_{B}obtained after angular corrections and the Miller indices hkl of the reflections, the parameters a of the cubic unit cell of the wire Al material were calculated, corresponding to each individual XRD reflection. In this case, the estimated standard deviation (e.s.d.) δa of the parameter a was calculated analytically from δ2θ

_{B}(e.s.d. of the Bragg angle), which was taken as half of the step Δ2θ

_{step}with which the XRD pattern was measured (i.e., δ2θ

_{B}= 0.01°). The average value of the parameter a was determined using the Celsiz program [42], which performs refinement using the least squares method.

_{x}(g/cm

^{3}) determined from XRD data (hereinafter “X-ray density” or “XRD density”) was calculated from the ratio of the mass of the unit cell of the crystalline Al phase to the volume of the unit cell as:

_{cell}(Å

^{3}) = a

^{3}is the volume of the Al cubic unit cell, Z = 4 is the number of formula units in the Al unit cell, A

_{r}= 26.9815384 a.m.u. (atomic mass units) is the tabular value of the atomic mass of Al, and C

_{a.m.u.}= 1.660539066 10

^{−24}g/a.m.u. is the conversion factor from a.m.u. to grams.

_{x}/ρ

_{x}were also calculated. In these calculations, in expression (5), p = a or ρ

_{x}for any reflection from the sample (either the average value of the unit cell parameter or density of a sample), and p

_{0}is either the value of the unit cell parameter a

_{0}or the density ρ

_{x0}of the Al material in the bulk of a new sample (0 years of service).

_{s}in them) was carried out using the SizeCr program [43] in accordance with the method described in [10,37] and analyzed in detail in [43]. Using the SizeCr program, based on the observed ratio FWHM

_{obs}/B

_{int}(where B

_{int}= I

_{int}/I

_{max}is the integral width of a reflection), the reflection’s type (Gaussian, or Lorentzian, or pseudo-Voigt (pV)) was determined for each reflection, and, depending on the type of reflection, a correction of FWHM

_{obs}for instrumental broadening was made, see [10,37,43]. As a rule, the observed XRD reflections were pV-type ones. That is, they were characterized by the ratio 0.637 < FWHM

_{obs}/B

_{int}< 0.939. The values FWHM

_{corr}(FWHM

_{obs}corrected for instrumental broadening according to reflection type) were used to calculate the microstructural parameters. The microstructural characteristics of Al wire materials (average crystallite size D and absolute value of average microstrain ε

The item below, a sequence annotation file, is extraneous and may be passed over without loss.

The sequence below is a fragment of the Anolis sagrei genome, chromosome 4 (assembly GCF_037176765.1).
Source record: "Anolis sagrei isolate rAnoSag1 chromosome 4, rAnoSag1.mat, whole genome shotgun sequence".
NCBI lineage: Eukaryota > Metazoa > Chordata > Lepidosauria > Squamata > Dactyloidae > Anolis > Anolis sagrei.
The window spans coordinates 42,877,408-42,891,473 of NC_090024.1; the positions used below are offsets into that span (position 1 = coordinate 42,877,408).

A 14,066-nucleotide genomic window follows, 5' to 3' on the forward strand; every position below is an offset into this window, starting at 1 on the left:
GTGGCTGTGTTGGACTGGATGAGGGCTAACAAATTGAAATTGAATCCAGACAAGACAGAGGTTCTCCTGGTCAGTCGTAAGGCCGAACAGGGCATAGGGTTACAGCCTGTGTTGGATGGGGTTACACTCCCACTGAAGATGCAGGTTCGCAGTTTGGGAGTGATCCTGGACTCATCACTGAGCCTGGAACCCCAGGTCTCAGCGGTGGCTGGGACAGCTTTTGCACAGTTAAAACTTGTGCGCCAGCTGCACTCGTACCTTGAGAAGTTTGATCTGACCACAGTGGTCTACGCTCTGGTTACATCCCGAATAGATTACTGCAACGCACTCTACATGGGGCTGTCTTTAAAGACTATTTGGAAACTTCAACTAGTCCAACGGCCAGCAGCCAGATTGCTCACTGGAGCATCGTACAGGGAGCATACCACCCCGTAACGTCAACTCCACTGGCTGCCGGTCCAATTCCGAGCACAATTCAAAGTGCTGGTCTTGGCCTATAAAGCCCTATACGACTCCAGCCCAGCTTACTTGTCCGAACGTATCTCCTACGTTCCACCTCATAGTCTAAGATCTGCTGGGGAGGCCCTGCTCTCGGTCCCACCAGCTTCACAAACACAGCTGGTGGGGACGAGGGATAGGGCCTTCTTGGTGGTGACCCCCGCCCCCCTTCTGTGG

_{s}) were determined by the graphical methods WHP (Williamson–Hall plot) [44] and SSP (Strain–Size plot) [45] adapted to the observed pV type of XRD reflections. The points of the WHP and SSP graphs, corresponding to every XRD reflection hkl, were calculated using the SizeCr program, utilizing the coefficients K

_{Scherrer}= 0.94 and K

_{strain}= 4 of the Scherrer and Wilson–Stokes equations, connecting the corresponding FWHM

_{corr}components with crystallite size D

^{hkl}and microstrain ε

_{s}

^{hkl}values, respectively (see [43,44,45]). In the absence of microstrains (model ε

_{s}= 0), the SizeCr program calculated the sizes D

^{hkl}

_{0}of crystallites for each observed reflection as well as the mean-square-root value D

_{0}for all reflections. When setting a fixed value of D

^{hkl}, the values of the microstrain ε

_{s}

^{hkl}corresponding to each observed XRD reflection hkl were calculated.

_{l}= 48.657 cm

^{2}/g is the linear absorption coefficient of Al in the case of Cu-K

_{α1}radiation (after correcting for the Cu-K

_{α2}contribution), and θ

_{B}is half of the 2θ

_{B}Bragg angle (after accounting for angular corrections). The structural and microstructural characteristics of the sample material, which were calculated for each reflection with Miller indices hkl, correspond to the material’s state averaged along the crystallographic direction [hkl] over the volume of the near-surface layer with a thickness equal to the penetration depth ${T}_{\mathrm{pen}}^{hkl}$. As a result, analysis of different reflections detected at different Bragg angles 2θ

_{B}makes it possible to obtain profiles of changes in structural and microstructural parameters with depth from the surface.

#### 2.2.4. Experimental Details of Acoustic Measurements

_{d})) makes it possible to study microprocesses that can take place in samples when external conditions change.

^{−6}to ~3 ∙ 10

^{−4}. The modulus of elasticity was determined using the formula [47]:

_{d}determined by the densitometric method was used), and f is the oscillation frequency of the rod-shaped wire samples close to 100 kHz. Upon studying the E(ε) dependence, microplastic deformation diagrams σ(ε

_{d}) were constructed, which made it possible to evaluate the properties of the material in the “stress—inelastic strain” coordinates customary in mechanical tests, when the value of the amplitudes of vibrational stresses σ = E ∙ ε (Hooke’s law) is plotted along the ordinate axis, and the nonlinear inelastic deformation ε

_{d}= ε ∙ (ΔE/E)

_{h}is plotted along the abscissa axis, where (ΔE/E)

_{h}= (E − E

_{i})/E

_{i}is the amplitude-dependent defect of Young’s modulus. The quantities E

_{i}and δ

_{i}measured at small amplitudes ε when both E and δ are yet independent of ε are called amplitude-independent Young’s modulus and amplitude-independent decrement of elastic vibrations, respectively.

## 3. Results

#### 3.1. SEM and EDX Results

#### 3.2. EBSD Results

_{1}, Φ, and φ

_{2}(correspondingly, angles of intrinsic rotation, nutation, and precession, see Ref. [48] for definition) with superimposed grain boundaries are shown in Figure 2. As grains, regions of the crystal structure were considered the misorientation within which did not exceed 2°. The colors of the grains on the map correspond to a combination of Euler angles that describe the orientation of the crystal lattice in a given grain.